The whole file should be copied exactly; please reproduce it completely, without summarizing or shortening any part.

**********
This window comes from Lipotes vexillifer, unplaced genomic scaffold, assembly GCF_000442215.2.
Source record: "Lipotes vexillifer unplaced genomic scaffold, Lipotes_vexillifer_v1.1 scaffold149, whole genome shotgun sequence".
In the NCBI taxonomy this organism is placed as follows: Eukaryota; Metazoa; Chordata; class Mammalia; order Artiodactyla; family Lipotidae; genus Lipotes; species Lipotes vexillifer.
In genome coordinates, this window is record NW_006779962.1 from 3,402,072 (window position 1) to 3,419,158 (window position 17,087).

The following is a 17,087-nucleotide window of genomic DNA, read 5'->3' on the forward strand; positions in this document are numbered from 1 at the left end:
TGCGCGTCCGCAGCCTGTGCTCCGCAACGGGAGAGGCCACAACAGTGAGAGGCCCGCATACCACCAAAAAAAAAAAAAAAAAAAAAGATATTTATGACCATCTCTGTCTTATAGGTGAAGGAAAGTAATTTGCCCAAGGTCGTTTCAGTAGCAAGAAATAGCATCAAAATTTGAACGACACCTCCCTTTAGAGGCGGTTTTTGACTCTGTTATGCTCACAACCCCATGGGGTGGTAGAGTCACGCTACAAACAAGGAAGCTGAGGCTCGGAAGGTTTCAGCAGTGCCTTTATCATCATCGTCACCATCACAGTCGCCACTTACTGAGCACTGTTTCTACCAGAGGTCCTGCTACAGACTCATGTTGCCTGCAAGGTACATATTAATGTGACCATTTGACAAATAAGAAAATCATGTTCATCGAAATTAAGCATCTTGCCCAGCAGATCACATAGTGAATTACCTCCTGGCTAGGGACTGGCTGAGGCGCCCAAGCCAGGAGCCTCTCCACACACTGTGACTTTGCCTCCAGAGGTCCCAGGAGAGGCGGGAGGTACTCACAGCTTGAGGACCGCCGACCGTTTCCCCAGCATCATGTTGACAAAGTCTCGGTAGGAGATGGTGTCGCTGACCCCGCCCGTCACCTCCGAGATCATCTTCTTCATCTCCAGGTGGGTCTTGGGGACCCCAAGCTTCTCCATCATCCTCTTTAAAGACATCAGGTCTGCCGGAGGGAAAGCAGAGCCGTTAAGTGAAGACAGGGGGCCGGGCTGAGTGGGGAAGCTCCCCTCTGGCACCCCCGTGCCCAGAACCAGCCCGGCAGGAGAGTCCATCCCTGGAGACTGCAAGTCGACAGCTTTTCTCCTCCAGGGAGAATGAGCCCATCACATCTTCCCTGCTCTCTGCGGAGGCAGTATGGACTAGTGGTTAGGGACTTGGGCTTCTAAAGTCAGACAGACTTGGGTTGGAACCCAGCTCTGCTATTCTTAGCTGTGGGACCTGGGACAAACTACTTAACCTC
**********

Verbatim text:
This window comes from Lipotes vexillifer, unplaced genomic scaffold, assembly GCF_000442215.2.
Source record: "Lipotes vexillifer unplaced genomic scaffold, Lipotes_vexillifer_v1.1 scaffold149, whole genome shotgun sequence".
In the NCBI taxonomy this organism is placed as follows: Eukaryota; Metazoa; Chordata; class Mammalia; order Artiodactyla; family Lipotidae; genus Lipotes; species Lipotes vexillifer.
In genome coordinates, this window is record NW_006779962.1 from 3,402,072 (window position 1) to 3,419,158 (window position 17,087).

The following is a 17,087-nucleotide window of genomic DNA, read 5'->3' on the forward strand; positions in this document are numbered from 1 at the left end:
TGCGCGTCCGCAGCCTGTGCTCCGCAACGGGAGAGGCCACAACAGTGAGAGGCCCGCATACCACCAAAAAAAAAAAAAAAAAAAAAGATATTTATGACCATCTCTGTCTTATAGGTGAAGGAAAGTAATTTGCCCAAGGTCGTTTCAGTAGCAAGAAATAGCATCAAAATTTGAACGACACCTCCCTTTAGAGGCGGTTTTTGACTCTGTTATGCTCACAACCCCATGGGGTGGTAGAGTCACGCTACAAACAAGGAAGCTGAGGCTCGGAAGGTTTCAGCAGTGCCTTTATCATCATCGTCACCATCACAGTCGCCACTTACTGAGCACTGTTTCTACCAGAGGTCCTGCTACAGACTCATGTTGCCTGCAAGGTACATATTAATGTGACCATTTGACAAATAAGAAAATCATGTTCATCGAAATTAAGCATCTTGCCCAGCAGATCACATAGTGAATTACCTCCTGGCTAGGGACTGGCTGAGGCGCCCAAGCCAGGAGCCTCTCCACACACTGTGACTTTGCCTCCAGAGGTCCCAGGAGAGGCGGGAGGTACTCACAGCTTGAGGACCGCCGACCGTTTCCCCAGCATCATGTTGACAAAGTCTCGGTAGGAGATGGTGTCGCTGACCCCGCCCGTCACCTCCGAGATCATCTTCTTCATCTCCAGGTGGGTCTTGGGGACCCCAAGCTTCTCCATCATCCTCTTTAAAGACATCAGGTCTGCCGGAGGGAAAGCAGAGCCGTTAAGTGAAGACAGGGGGCCGGGCTGAGTGGGGAAGCTCCCCTCTGGCACCCCCGTGCCCAGAACCAGCCCGGCAGGAGAGTCCATCCCTGGAGACTGCAAGTCGACAGCTTTTCTCCTCCAGGGAGAATGAGCCCATCACATCTTCCCTGCTCTCTGCGGAGGCAGTATGGACTAGTGGTTAGGGACTTGGGCTTCTAAAGTCAGACAGACTTGGGTTGGAACCCAGCTCTGCTATTCTTAGCTGTGGGACCTGGGACAAACTACTTAACCTC